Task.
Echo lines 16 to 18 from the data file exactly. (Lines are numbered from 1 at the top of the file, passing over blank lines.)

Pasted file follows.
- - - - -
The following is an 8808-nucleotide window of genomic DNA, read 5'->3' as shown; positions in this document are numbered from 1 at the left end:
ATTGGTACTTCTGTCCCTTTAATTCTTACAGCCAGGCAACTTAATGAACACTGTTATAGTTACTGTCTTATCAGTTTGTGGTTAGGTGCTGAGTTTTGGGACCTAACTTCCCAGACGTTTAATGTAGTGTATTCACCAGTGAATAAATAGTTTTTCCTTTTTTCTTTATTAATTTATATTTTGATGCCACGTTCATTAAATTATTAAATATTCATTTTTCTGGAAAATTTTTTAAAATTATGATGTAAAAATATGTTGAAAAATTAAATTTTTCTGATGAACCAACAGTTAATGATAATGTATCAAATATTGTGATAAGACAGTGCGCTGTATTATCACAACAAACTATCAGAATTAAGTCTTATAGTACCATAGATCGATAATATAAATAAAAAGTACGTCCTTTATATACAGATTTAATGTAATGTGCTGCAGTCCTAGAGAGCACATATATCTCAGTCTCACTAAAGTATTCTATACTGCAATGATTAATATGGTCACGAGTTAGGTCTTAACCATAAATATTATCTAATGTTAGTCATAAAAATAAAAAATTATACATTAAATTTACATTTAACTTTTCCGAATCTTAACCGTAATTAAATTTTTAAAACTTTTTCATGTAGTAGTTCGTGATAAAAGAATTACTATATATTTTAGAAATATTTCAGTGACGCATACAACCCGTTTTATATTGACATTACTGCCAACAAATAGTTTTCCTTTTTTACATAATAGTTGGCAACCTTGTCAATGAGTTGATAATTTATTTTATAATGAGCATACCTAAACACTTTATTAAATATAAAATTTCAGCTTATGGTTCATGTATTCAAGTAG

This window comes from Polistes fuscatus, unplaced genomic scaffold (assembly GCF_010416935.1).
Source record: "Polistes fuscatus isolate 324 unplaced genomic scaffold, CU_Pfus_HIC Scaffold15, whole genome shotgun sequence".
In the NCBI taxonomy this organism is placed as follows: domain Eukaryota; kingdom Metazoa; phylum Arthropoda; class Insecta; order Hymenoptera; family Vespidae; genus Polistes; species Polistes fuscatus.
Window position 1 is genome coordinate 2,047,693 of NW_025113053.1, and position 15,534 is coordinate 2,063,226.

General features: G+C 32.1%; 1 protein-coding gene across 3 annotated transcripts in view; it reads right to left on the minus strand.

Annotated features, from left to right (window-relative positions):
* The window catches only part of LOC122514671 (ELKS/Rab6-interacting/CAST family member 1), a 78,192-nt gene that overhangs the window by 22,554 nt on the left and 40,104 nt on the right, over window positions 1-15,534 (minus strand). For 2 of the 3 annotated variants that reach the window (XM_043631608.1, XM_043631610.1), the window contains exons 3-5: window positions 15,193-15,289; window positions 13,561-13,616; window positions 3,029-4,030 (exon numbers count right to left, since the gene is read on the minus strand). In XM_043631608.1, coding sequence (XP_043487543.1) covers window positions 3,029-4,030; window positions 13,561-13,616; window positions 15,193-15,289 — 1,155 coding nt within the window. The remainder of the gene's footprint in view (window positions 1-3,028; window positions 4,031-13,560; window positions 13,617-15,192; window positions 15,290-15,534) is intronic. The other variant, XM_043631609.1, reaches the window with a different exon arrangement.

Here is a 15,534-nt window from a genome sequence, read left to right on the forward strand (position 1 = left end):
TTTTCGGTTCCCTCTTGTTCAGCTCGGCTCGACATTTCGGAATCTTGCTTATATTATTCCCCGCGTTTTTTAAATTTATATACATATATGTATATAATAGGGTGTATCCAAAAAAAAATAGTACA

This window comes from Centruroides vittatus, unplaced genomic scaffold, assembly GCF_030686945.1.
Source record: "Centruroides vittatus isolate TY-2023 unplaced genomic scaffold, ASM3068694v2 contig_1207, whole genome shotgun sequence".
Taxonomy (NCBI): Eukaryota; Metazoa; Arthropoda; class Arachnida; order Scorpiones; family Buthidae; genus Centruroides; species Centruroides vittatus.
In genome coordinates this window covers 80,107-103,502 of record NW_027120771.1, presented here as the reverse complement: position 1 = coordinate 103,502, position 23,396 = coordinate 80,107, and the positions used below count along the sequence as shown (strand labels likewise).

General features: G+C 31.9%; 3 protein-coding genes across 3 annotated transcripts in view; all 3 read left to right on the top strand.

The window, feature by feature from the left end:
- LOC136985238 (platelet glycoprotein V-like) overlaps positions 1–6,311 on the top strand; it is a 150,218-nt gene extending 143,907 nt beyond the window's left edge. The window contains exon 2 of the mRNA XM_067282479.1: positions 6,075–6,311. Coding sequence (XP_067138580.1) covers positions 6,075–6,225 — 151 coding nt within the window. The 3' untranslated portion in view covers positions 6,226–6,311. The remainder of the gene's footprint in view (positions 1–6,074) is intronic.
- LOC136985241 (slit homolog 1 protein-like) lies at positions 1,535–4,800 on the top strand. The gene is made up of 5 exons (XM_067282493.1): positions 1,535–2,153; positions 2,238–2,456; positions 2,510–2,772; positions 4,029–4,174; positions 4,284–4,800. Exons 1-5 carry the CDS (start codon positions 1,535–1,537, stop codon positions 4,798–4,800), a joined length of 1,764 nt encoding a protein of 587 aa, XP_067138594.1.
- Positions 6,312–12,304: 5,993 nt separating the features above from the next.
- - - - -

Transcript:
General features: G+C 31.9%; 3 protein-coding genes across 3 annotated transcripts in view; all 3 read left to right on the top strand.

The window, feature by feature from the left end:
- LOC136985238 (platelet glycoprotein V-like) overlaps positions 1–6,311 on the top strand; it is a 150,218-nt gene extending 143,907 nt beyond the window's left edge. The window contains exon 2 of the mRNA XM_067282479.1: positions 6,075–6,311. Coding sequence (XP_067138580.1) covers positions 6,075–6,225 — 151 coding nt within the window. The 3' untranslated portion in view covers positions 6,226–6,311. The remainder of the gene's footprint in view (positions 1–6,074) is intronic.